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CDNOW Usability

Is anyone else bummed out that Amazon has swallowed up CDNOW and regurgitated it as a sloppy, stipped-down hodgepodge of itself?

When it first came out, I thought Amazon had a fair number of usuability innovations, but over time I just think their site has become one big, confusing, over-homogenized mess.

I'm not sure when it happened, but CDNOW currently appears to have become yet another Amazon clone.

The thing I liked most about CDNOW is that their site had many features that were specifically tailored to suit the needs of music enthusiasts.

Gone (as far as I can tell) are most of the ones I liked such as:

- View an artist's entire catalog in a nice, neat chronological list.  (Yes, I know you can still search by artist, but it returns 5,000 sloppy semi-matching results which makes the list get all ongepatshket if you try to sort chronologically)

- See a list of all a particualr album's musicians down at the bottom of the album detail screen and click on any hyperlinked players to automatically see what other projects they've worked on.

- Artist bios are gone.  (At least, I can't find them.)

It is a disturbing trend that Amazon seems to think that their particular interface is so perfectly refined that it suits all e-tailer needs.  Sadly, it doesn't.  Not to come off as an elitist snob, but when it comes to music, the MOST POPULAR results aren't usually what I want to see first.  It might be helpful when trying to decide which programming book to buy, but I think the MOST POPULAR = BEST formula just doesn't work with music.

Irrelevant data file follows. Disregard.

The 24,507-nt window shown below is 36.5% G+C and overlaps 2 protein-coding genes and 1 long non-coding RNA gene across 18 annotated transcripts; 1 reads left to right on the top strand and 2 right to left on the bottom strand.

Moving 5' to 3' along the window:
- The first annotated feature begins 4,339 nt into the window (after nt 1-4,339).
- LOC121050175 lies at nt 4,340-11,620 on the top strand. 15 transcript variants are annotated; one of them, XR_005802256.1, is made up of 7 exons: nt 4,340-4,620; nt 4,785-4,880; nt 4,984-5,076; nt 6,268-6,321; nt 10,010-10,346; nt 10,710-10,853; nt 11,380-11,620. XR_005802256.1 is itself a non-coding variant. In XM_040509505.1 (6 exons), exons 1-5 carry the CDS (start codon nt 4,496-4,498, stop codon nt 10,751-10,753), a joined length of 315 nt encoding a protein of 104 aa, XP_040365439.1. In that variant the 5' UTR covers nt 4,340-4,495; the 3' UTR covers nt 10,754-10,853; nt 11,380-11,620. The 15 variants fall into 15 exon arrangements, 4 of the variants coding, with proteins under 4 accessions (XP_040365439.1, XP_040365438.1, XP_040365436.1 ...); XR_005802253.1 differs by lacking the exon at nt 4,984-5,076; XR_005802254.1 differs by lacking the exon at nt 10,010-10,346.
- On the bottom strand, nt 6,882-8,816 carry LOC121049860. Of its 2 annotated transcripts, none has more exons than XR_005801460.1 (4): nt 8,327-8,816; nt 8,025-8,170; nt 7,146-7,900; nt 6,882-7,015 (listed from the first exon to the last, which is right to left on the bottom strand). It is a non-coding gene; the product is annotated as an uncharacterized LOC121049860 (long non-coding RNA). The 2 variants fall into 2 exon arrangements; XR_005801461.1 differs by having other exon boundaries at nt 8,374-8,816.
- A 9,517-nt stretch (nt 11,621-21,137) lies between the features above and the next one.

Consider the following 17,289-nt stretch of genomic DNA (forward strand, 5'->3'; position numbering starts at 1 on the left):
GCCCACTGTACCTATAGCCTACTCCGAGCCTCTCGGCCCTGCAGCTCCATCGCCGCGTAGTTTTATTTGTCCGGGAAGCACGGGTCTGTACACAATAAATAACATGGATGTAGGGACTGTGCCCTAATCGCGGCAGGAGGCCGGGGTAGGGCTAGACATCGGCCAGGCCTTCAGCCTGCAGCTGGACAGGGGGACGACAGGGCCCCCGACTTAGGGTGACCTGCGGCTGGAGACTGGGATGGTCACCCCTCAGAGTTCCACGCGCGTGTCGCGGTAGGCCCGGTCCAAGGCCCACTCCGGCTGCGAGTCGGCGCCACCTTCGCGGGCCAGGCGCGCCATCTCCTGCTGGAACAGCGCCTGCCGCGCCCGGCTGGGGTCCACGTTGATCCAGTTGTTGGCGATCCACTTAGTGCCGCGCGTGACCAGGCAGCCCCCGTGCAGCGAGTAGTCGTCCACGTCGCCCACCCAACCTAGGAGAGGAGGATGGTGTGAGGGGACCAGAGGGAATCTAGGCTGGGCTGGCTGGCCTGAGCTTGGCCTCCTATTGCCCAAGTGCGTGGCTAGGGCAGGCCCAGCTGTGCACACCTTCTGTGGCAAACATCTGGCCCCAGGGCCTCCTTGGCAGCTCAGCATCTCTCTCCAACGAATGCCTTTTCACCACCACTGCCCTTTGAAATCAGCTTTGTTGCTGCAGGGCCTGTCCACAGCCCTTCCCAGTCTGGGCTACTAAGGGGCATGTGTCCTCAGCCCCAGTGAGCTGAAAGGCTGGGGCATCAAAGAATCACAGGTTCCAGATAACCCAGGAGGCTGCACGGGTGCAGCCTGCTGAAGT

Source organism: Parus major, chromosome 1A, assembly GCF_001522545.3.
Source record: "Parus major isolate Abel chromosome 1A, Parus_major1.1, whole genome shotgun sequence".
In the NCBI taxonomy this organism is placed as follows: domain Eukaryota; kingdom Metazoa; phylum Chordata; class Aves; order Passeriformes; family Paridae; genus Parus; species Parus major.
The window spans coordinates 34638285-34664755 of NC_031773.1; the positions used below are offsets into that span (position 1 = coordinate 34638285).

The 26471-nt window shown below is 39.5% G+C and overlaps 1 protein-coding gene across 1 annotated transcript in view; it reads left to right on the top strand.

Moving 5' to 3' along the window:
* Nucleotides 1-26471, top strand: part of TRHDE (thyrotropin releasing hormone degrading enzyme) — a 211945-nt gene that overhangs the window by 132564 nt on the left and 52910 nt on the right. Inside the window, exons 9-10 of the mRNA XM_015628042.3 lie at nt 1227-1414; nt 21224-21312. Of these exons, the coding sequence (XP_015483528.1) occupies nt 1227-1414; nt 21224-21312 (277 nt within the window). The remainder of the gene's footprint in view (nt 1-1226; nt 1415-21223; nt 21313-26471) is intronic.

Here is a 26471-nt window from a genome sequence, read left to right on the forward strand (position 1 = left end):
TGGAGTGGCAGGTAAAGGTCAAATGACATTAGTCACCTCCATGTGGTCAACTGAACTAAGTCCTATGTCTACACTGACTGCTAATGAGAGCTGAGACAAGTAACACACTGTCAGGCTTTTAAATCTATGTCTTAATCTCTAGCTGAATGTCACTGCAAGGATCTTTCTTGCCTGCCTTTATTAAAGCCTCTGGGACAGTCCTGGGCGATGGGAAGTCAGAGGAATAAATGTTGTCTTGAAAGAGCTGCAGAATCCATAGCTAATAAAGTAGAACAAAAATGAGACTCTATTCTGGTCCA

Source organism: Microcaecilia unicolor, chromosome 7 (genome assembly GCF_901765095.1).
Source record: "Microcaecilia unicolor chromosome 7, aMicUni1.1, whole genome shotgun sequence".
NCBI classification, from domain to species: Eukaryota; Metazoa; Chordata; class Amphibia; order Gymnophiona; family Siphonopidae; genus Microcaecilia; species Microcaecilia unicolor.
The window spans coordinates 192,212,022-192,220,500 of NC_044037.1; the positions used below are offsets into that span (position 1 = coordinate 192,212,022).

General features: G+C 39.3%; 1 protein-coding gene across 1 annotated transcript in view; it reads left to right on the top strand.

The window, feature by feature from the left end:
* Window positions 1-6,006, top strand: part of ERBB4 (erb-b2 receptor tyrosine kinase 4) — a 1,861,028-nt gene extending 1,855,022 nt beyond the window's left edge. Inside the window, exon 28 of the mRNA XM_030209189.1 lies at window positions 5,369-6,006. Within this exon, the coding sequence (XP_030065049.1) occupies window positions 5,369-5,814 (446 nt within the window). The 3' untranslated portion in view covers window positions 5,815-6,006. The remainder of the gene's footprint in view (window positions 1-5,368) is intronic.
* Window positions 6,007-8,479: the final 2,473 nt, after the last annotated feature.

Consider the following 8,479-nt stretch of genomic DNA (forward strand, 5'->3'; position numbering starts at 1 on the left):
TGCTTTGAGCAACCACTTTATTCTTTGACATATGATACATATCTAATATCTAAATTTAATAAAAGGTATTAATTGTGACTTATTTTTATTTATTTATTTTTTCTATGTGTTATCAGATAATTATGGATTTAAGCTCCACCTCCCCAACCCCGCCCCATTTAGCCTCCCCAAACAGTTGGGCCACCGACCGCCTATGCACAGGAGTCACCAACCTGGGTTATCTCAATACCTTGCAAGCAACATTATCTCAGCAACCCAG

Are there any alternatives to Amazon left?

Tim Lara
Friday, December 20, 2002

CDNOW is now part of Amazon because it went tits up - it failed as a business.

Woodrow Stool
Friday, December 20, 2002 has a list of alternatives to Amazon for books and music.

Beth Linker
Friday, December 20, 2002

Obviously, CDNOW must have been failing as a business, but I would guess that it was because of operations behind the scenes - not because they didn't have a quality website.

(Besides, since when have Amazon's business numbers been impressive?)

I just don't understand why Amazon had to completely change the look and feel of the CDNOW site.  It doesn't even make sound business sense:  If they wanted to keep the CDNOW brand around and retain past customers, how does it make sense to completely get rid of whatever it was that made those original customers like the old site?

With the approach they've taken instead, they might as well have just put up a single redirect page saying "CDNOW has been shut down.  Click here to go to"...

Tim Lara
Friday, December 20, 2002

tell me abt it.